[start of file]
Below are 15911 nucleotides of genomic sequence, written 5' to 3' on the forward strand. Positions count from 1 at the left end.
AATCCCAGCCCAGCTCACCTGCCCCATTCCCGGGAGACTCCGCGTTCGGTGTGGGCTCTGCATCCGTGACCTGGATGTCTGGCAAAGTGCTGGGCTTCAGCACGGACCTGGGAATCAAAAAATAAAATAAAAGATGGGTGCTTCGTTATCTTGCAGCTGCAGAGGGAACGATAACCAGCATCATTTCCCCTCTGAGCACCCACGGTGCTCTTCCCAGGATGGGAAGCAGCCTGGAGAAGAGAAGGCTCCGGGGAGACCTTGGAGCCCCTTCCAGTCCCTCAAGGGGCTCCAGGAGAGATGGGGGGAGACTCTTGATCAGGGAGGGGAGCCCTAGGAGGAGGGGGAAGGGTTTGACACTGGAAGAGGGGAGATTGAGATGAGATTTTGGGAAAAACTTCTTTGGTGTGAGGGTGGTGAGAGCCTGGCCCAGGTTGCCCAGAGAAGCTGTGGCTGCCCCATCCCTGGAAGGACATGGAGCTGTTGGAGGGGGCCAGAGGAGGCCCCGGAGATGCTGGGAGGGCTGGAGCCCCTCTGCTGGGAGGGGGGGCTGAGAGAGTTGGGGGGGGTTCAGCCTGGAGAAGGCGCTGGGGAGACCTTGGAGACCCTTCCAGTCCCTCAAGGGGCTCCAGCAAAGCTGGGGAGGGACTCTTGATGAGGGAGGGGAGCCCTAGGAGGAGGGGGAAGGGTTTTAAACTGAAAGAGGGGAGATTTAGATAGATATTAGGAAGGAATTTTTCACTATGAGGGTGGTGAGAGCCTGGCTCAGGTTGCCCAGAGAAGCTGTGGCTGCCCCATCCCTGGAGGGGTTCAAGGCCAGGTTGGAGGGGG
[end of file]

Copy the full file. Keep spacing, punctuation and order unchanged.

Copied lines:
Below are 15911 nucleotides of genomic sequence, written 5' to 3' on the forward strand. Positions count from 1 at the left end.
AATCCCAGCCCAGCTCACCTGCCCCATTCCCGGGAGACTCCGCGTTCGGTGTGGGCTCTGCATCCGTGACCTGGATGTCTGGCAAAGTGCTGGGCTTCAGCACGGACCTGGGAATCAAAAAATAAAATAAAAGATGGGTGCTTCGTTATCTTGCAGCTGCAGAGGGAACGATAACCAGCATCATTTCCCCTCTGAGCACCCACGGTGCTCTTCCCAGGATGGGAAGCAGCCTGGAGAAGAGAAGGCTCCGGGGAGACCTTGGAGCCCCTTCCAGTCCCTCAAGGGGCTCCAGGAGAGATGGGGGGAGACTCTTGATCAGGGAGGGGAGCCCTAGGAGGAGGGGGAAGGGTTTGACACTGGAAGAGGGGAGATTGAGATGAGATTTTGGGAAAAACTTCTTTGGTGTGAGGGTGGTGAGAGCCTGGCCCAGGTTGCCCAGAGAAGCTGTGGCTGCCCCATCCCTGGAAGGACATGGAGCTGTTGGAGGGGGCCAGAGGAGGCCCCGGAGATGCTGGGAGGGCTGGAGCCCCTCTGCTGGGAGGGGGGGCTGAGAGAGTTGGGGGGGGTTCAGCCTGGAGAAGGCGCTGGGGAGACCTTGGAGACCCTTCCAGTCCCTCAAGGGGCTCCAGCAAAGCTGGGGAGGGACTCTTGATGAGGGAGGGGAGCCCTAGGAGGAGGGGGAAGGGTTTTAAACTGAAAGAGGGGAGATTTAGATAGATATTAGGAAGGAATTTTTCACTATGAGGGTGGTGAGAGCCTGGCTCAGGTTGCCCAGAGAAGCTGTGGCTGCCCCATCCCTGGAGGGGTTCAAGGCCAGGTTGGAGGGGG